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ORIGINAL FRENCH ARTICLE: Petit manuel décalé d’anti-économisme

by Jean Gadrey, economist

Small Unconventional Handbook of Anti-Economics

Translated Friday 13 April 2007, by David Lundy

Ideas

Marrying Keynes and Freud, Bernard Maris develops an original and desperate analysis of the influence of capitalism on society.

Antimanuel d’économie, volume 2 (les cigales), by Bernard Maris, Éditions Bréal, 2006 €21.

In volume 1 of this "anti-manual", which appeared in 2003, Bernard Maris, a culturally refined and unorthodox economist, and Charlie Hebdo ("Uncle Bernard") chronicler to boot, broke down the ductile "laws" of economics: laws of supply, demand, of "pure and perfect" competition, etc. He showed that the economy is not an automatic system imposing its needs on man but that it is a human construct characterised by power play and by political domination, imitative behaviour etc.

But the visible face of standard economics remained.

It is against these hidden or unconscious aspects of these practices that Bernard Maris launches his attack in this remarkably illustrated second volume. For example, economic wealth production largely depends on other non commercial or voluntary "wealth": free research and creation for individual or collective pleasure, cooperation, and donations.

But also the more intimate urges and impulses revealed by psychoanalysis, already observed by Keynes, play a major role in this book, alongside Freud.

That gives an original and atypical analysis of the emergence and success of capitalism, and rather gloomy reflections on the direction of an evolution where "humanity lives longer, at least in the west, but at the cost of an impoverishment of life: homogenisation of place, standardisation of the planet, "slumification" of the world and the disappearance of natural beauty".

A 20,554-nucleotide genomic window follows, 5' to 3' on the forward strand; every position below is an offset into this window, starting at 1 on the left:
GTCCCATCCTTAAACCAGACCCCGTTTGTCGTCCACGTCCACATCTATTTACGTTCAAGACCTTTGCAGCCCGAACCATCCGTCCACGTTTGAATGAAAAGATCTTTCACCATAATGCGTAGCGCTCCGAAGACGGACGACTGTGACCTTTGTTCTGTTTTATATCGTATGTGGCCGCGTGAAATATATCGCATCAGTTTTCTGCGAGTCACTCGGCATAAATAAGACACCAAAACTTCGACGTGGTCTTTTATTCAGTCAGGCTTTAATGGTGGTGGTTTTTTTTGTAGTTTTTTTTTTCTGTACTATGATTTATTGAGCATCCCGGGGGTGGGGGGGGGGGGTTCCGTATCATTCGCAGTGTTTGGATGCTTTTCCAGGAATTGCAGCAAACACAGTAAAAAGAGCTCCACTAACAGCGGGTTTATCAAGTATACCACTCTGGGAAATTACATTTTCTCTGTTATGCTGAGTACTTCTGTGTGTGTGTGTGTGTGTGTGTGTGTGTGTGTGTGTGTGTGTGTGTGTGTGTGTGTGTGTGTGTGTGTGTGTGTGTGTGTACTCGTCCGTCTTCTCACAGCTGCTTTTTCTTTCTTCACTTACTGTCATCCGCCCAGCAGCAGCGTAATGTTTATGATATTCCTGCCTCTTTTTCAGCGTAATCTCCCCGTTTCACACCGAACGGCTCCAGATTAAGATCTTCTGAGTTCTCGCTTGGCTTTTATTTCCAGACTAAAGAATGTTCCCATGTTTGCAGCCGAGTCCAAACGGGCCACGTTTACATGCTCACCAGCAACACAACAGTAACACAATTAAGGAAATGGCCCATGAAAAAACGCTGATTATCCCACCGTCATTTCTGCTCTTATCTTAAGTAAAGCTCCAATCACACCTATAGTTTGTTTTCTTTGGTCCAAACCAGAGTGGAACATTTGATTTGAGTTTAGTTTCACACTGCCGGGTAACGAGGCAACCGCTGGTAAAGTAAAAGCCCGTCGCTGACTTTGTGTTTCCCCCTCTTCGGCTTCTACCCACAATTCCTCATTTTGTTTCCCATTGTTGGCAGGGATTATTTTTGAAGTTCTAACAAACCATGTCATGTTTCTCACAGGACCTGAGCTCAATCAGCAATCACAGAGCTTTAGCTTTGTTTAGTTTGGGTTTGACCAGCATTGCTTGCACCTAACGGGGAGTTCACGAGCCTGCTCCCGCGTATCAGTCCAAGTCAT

Rising GDP, elusive happiness.

One will not be able to follow Bernard Maris in all his arguments about the Freudian theory of money, of interest rates as the price of anxiety, or his research on "more-more-more" as a symptom of a dearth of desire, but it is still devilishly stimulating and acerbic.

More than an anti-manual of economics, this is a handbook on anti-economism.

Despairing enough nevertheless, with few prospects for salvation, except perhaps in a decrease (of what?) that would limit the stranglehold of the economy on human life and in the cooperative "solidarity economy" that reduces the weight of capitalist logic.

Also rather contradictory at times: Uncle Bernard believes that "men are altruistic, social, and they are led to believe the opposite".

But Maris, the talented psycho-economist, devotes a part of his book to show that we are heading for disaster due to major and rather destructive human impulses.

Again he maintains, by rightly deploring our tendency to overexploit the planet, that "our generation does not love its children. It hates them. The child it loves is itself".

This is striking, perhaps sparking reflection on collective forms of egoism. But is it true that it is "our generation" en bloc which is abusing the planet?

Who are the offenders? In some way all of us, but some more than others…


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